The (Victorian) case for a referendum on independence

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As the referendum on Scottish independence approaches in 2014, new research shows how a founding father of constitutional law in the United Kingdom was advocating a referendum at the height of the Victorian age.

His hope was that it would hold the Union together despite parliamentary initiatives to establish Home Rule in Ireland.

An independence referendum, which might now result in the break-up of the United Kingdom, was being advocated as early as 1888, newly-published papers reveal.

 

The documents appear in the book Comparative Constitutionalism, a compilation of largely-unpublished lectures by the British jurist A. V. Dicey.

It shows that, 125 years prior to the forthcoming Scottish referendum, the leading British constitutional lawyer was, similarly, advocating a referendum, not to break up the Union but specifically to prevent national separation.

Dicey was calling for this in Ireland, but the book’s editor, Dr John Allison, from the University of Cambridge, suggested that his ideas could be realised in Scotland next year if the “no” vote wins out.

Albert Venn Dicey in academic robes : WikiPedia

 

“If the popular vote goes against Scottish independence, it may well have the result that Dicey himself was contemplating when he advocated the referendum,” Allison said. “The referendum could end up having been an effective obstacle to national separation if this is the result, maintaining the Union and deferring further initiatives on Scottish independence for the foreseeable future. In short, it will have served the main political purpose Dicey originally hoped it would.”

Dicey (1835-1922), who popularised the phrase “the rule of law” and helped to enshrine parliamentary sovereignty as the constitution’s other main principle, is widely recognised as the founder of modern constitutional law.

But he was also the referendum’s first English advocate – not because he was against the Union, but out of a respect for popular sovereignty and the will of the people. Dicey advocated the referendum to counteract the domination and machinations of the leading political parties in Parliament. His hope was that a popular vote in a referendum would, in practice, go against Home Rule, and therefore preserve the Union in which he believed.

He advocated the referendum after the Government of Ireland Bill 1886 (the First Home Rule Bill) had been defeated in Parliament by a narrow margin. His fear was that Parliament would later successfully pass a bill that repealed the 1800 Act of Union and establish Irish independence. Believing that the people of the United Kingdom desired Union, and that the parliamentary initiatives on Home Rule reflected the manoeuvrings of the leading political parties, Dicey saw the referendum as a desirable obstacle to independence.

He hoped that this device would enable any future parliamentary bills on the subject to be defeated as well. In his “Memorandum on English Party System of Government” (1888), believed to be the earliest English advocacy of a referendum, he specifically promoted the idea of a popular vote in a referendum as a “remedy […] for lessening […] the bad results of the party system”.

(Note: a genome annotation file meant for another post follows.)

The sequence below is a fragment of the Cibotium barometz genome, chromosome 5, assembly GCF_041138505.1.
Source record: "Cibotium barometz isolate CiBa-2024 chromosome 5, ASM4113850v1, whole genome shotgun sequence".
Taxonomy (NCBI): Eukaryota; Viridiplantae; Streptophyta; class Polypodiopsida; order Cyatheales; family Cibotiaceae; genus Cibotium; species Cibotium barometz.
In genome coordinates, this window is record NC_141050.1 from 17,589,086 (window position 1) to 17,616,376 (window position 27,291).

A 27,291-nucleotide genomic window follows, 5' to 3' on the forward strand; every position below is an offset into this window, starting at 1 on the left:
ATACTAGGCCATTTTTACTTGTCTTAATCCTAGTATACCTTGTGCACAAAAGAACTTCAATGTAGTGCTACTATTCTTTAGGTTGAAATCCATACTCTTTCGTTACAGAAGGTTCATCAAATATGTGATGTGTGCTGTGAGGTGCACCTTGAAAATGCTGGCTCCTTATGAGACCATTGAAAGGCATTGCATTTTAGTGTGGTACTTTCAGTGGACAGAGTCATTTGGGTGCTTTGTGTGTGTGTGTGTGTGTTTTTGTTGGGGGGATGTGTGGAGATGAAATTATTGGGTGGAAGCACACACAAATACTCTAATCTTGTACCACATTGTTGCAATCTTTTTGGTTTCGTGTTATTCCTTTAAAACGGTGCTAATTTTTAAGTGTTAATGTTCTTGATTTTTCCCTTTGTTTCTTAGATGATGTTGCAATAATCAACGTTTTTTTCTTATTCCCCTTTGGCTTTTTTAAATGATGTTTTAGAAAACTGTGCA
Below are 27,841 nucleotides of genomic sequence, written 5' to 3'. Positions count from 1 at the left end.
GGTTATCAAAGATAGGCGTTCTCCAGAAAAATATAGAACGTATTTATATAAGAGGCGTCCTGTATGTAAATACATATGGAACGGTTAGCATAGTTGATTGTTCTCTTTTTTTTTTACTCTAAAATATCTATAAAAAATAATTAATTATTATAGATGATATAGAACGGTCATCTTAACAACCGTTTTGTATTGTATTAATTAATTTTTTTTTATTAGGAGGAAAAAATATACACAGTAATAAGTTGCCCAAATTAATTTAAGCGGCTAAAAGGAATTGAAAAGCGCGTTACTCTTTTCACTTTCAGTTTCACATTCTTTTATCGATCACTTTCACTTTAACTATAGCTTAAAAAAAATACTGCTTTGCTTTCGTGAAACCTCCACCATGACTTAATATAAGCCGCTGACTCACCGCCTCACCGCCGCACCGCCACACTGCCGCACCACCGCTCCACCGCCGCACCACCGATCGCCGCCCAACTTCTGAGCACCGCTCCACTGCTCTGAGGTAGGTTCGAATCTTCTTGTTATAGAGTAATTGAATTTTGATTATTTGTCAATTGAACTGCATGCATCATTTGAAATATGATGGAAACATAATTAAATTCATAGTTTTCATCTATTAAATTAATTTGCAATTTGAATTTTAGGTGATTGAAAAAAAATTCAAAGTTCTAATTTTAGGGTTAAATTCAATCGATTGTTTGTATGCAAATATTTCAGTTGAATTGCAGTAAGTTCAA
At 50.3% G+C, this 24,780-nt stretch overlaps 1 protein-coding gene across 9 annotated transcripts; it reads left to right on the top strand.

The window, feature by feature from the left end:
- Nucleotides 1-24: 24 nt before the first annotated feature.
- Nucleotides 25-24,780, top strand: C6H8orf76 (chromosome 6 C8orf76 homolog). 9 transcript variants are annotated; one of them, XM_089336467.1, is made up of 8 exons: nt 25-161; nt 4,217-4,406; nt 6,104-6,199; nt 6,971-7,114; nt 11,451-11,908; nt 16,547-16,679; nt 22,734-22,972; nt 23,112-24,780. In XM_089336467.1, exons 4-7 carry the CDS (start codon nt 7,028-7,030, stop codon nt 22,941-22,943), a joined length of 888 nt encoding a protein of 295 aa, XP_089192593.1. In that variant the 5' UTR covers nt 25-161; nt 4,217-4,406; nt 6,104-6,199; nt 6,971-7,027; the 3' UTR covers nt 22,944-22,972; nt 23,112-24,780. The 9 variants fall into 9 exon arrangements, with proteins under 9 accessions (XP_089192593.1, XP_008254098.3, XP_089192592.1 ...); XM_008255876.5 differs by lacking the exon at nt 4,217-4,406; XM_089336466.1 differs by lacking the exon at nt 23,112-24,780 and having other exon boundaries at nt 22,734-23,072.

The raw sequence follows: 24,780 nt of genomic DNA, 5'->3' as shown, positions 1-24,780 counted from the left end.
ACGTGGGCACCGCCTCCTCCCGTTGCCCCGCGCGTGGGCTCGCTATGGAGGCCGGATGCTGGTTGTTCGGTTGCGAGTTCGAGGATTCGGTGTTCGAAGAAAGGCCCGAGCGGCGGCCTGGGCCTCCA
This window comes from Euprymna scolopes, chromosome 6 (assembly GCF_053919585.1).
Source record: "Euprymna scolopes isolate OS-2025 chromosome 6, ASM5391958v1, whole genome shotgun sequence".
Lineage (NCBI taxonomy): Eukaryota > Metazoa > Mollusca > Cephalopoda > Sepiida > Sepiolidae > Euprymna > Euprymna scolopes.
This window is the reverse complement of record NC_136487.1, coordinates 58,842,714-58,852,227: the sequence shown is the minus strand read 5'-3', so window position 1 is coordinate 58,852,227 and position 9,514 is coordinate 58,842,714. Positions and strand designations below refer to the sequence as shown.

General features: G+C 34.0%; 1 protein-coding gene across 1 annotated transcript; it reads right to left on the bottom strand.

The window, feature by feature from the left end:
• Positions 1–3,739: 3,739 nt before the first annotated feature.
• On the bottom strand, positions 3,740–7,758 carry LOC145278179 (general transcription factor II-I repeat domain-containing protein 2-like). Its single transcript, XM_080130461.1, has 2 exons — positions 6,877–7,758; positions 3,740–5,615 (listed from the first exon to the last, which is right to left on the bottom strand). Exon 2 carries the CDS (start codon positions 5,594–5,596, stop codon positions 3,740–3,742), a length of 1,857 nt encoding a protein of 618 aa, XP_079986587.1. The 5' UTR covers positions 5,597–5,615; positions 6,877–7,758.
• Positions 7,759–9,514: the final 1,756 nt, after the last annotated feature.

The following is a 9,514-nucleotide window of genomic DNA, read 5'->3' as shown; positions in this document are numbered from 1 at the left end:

Comparative Constitutionalism also features a previously unpublished lecture in which Dicey expressed comparable ideas about Scotland. In his lecture entitled “Scottish Constitution – The Union” (1906), he stressed the numerous advantages the country derived from its connection with Britain. Dicey firmly believed in both the power and economic advantages of a united nation. He characterised the Union as “a distinct bargain” for all involved, with advantages including “freedom of trade throughout the whole of Great Britain”.

Dicey’s support for a popular vote in a referendum was not, however, simply a mechanism to achieve his own political ends. He seems truly to have believed not only in Parliament’s sovereignty, but also in a more fundamental popular sovereignty.

According to another previously unpublished lecture, entitled “Representative Government” (1900), it was a representative parliament’s basic duty to represent the people, and when their parliamentary representatives did not do so, they would have to sustain a “heavy blow” struck against their moral authority. The newly-published lectures highlight the strength of his belief in the importance of popular sovereignty, expressed both in his advocacy of the referendum, and his account of representative government.

For Dr. Allison, critics (and advocates) of Dicey’s work should pay careful attention to these lectures and be open to reconsidering their original positions under the further light they shed on his constitutional thought. “Though commentators have in the past criticised Dicey’s preoccupation with parliament and the common law courts, and relative inattention to executive government, it is crucial that they now examine the careful attention he later gave in his comparative constitutional lectures to representative government, party government, and parliamentarism,” he said.

Contributing Source : Cambridge University

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